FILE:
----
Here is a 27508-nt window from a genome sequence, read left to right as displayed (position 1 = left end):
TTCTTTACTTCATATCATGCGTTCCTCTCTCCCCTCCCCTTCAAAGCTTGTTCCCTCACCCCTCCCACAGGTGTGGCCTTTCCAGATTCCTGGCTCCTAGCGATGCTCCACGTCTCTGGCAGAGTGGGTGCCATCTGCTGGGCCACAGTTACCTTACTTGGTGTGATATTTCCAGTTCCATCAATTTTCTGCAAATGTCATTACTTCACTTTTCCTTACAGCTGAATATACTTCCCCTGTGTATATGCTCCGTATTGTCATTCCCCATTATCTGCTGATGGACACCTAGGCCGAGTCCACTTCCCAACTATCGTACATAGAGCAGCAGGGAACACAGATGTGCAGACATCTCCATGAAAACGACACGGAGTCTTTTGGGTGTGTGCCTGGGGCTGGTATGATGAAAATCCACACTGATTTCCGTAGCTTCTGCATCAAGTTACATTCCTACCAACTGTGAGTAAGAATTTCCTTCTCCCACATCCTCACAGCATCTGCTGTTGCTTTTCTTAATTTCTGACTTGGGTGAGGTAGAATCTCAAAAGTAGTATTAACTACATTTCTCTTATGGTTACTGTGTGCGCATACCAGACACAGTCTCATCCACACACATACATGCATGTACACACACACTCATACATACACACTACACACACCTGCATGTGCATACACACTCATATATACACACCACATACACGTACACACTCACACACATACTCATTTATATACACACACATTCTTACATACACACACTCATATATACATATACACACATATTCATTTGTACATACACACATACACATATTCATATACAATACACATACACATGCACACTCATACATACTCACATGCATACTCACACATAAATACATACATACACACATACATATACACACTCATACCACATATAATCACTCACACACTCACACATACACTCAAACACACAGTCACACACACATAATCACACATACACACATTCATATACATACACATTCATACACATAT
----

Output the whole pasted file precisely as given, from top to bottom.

Here is a 27508-nt window from a genome sequence, read left to right as displayed (position 1 = left end):
TTCTTTACTTCATATCATGCGTTCCTCTCTCCCCTCCCCTTCAAAGCTTGTTCCCTCACCCCTCCCACAGGTGTGGCCTTTCCAGATTCCTGGCTCCTAGCGATGCTCCACGTCTCTGGCAGAGTGGGTGCCATCTGCTGGGCCACAGTTACCTTACTTGGTGTGATATTTCCAGTTCCATCAATTTTCTGCAAATGTCATTACTTCACTTTTCCTTACAGCTGAATATACTTCCCCTGTGTATATGCTCCGTATTGTCATTCCCCATTATCTGCTGATGGACACCTAGGCCGAGTCCACTTCCCAACTATCGTACATAGAGCAGCAGGGAACACAGATGTGCAGACATCTCCATGAAAACGACACGGAGTCTTTTGGGTGTGTGCCTGGGGCTGGTATGATGAAAATCCACACTGATTTCCGTAGCTTCTGCATCAAGTTACATTCCTACCAACTGTGAGTAAGAATTTCCTTCTCCCACATCCTCACAGCATCTGCTGTTGCTTTTCTTAATTTCTGACTTGGGTGAGGTAGAATCTCAAAAGTAGTATTAACTACATTTCTCTTATGGTTACTGTGTGCGCATACCAGACACAGTCTCATCCACACACATACATGCATGTACACACACACTCATACATACACACTACACACACCTGCATGTGCATACACACTCATATATACACACCACATACACGTACACACTCACACACATACTCATTTATATACACACACATTCTTACATACACACACTCATATATACATATACACACATATTCATTTGTACATACACACATACACATATTCATATACAATACACATACACATGCACACTCATACATACTCACATGCATACTCACACATAAATACATACATACACACATACATATACACACTCATACCACATATAATCACTCACACACTCACACATACACTCAAACACACAGTCACACACACATAATCACACATACACACATTCATATACATACACATTCATACACATAT